KIMSHEALTH employs ECMO for 44 days to save life of severe COVID patient.

KIMSHEALTH employs ECMO for 44 days to save life of severe COVID patient.

 A seriously ill COVID patient from the district has been treated and brought back to life by employing Extracorporeal Membrane Oxygenation (ECMO) — a procedure which oxygenates a patient’s blood outside the body — for 44 days at the KIMSHEALTH hospital here.

The 38-year-old engineer, who was in home quarantine after turning Covid positive, was advised through teleconsultation to come to the hospital after his oxygen saturation dropped suddenly.

The initial treatment was supervised by the KIMSHEALTH COVID team. The patient was given oxygen support and moved to the multidisciplinary ICU. He was then put on the ventilator as his condition worsened after he developed pneumonia and his lungs function dropped.

A multidisciplinary team, which comprised specialists from Infectious Diseases, Respiratory Medicine, Cardiology, Cardiac Surgery, Intensivist, Laryngology, Gastroenterology, Nephrology and Cardiac Anaesthesia, was constituted. The ECMO procedure was started under the supervision of Cardio-thoracic and Vascular Surgery Senior Consultant and Department Head Dr. Shaji Palangandan.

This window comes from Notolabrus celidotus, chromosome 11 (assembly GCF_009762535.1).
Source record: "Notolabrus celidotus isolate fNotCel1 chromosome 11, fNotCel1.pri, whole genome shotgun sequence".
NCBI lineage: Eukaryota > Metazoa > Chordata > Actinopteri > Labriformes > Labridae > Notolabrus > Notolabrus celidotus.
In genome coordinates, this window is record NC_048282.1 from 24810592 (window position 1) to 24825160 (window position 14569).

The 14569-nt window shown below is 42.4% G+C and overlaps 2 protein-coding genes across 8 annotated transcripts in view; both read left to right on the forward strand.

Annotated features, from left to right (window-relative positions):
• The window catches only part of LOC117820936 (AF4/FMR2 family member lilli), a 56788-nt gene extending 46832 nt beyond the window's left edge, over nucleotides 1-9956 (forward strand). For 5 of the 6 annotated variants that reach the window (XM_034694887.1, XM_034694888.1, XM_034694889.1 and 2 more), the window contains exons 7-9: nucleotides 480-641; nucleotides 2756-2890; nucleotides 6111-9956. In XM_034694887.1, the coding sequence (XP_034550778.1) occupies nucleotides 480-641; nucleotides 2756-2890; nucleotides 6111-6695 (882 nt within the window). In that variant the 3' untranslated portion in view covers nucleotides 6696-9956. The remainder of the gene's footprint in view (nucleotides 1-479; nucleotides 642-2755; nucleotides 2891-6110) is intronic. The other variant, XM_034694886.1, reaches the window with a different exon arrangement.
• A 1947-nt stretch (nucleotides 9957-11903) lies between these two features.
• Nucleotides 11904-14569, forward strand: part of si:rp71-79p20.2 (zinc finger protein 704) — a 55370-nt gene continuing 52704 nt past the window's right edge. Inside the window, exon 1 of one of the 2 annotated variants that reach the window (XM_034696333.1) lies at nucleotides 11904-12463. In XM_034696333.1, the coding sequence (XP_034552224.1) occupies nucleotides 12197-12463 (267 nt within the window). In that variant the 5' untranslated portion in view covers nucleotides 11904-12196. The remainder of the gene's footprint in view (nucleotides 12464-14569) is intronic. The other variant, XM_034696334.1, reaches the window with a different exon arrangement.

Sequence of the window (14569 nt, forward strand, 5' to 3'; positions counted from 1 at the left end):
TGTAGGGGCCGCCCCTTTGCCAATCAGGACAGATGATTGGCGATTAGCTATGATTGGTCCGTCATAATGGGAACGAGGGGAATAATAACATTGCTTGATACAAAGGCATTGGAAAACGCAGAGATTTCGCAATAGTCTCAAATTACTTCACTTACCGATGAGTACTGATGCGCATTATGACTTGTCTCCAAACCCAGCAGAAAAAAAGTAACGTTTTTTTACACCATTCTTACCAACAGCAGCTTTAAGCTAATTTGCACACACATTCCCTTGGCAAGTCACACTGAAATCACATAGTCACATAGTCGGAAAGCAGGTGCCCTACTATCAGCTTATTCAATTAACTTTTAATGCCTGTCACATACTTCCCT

ECMO is employed for providing prolonged cardiac and respiratory support to persons whose heart and lungs are unable to provide an adequate amount of oxygen exchange or perfusion to sustain life, said Dr. Palangadan. It pumps and oxygenates a patient's blood outside the body, allowing the heart and lungs to rest, he explained.

However, through the continuous use of the machine its oxygenator loses efficacy after 21 days and has to be replaced. “The challenge was to replace the oxygenator in a matter of 24 seconds, which was done successfully. There is also the chance of blood clotting as a result of the continuous flow of blood into the ECMO machine from the patient,” Dr. Palangandan said.

Since blood was flowing through the external ECMO machine, infections were spotted in the patient's blood. However, the Infectious Diseases Department was able to tackle it appropriately.

Thereafter, the patient's health improved and he was weaned away from the ECMO machine and the ventilator. He then came back to normal and left the hospital hale and hearty. He had raised the money for the treatment through fund-raising and insurance.

KIMSHEALTH, which has done over 70 ECMOs, is the only hospital in the state to achieve this feat. The multispecialty hospital has also attained the international standard of 70 per cent success in ECMO.

Many patients facing life-threatening situations have been given a new lease of life by employing ECMO at KIMSHEALTH.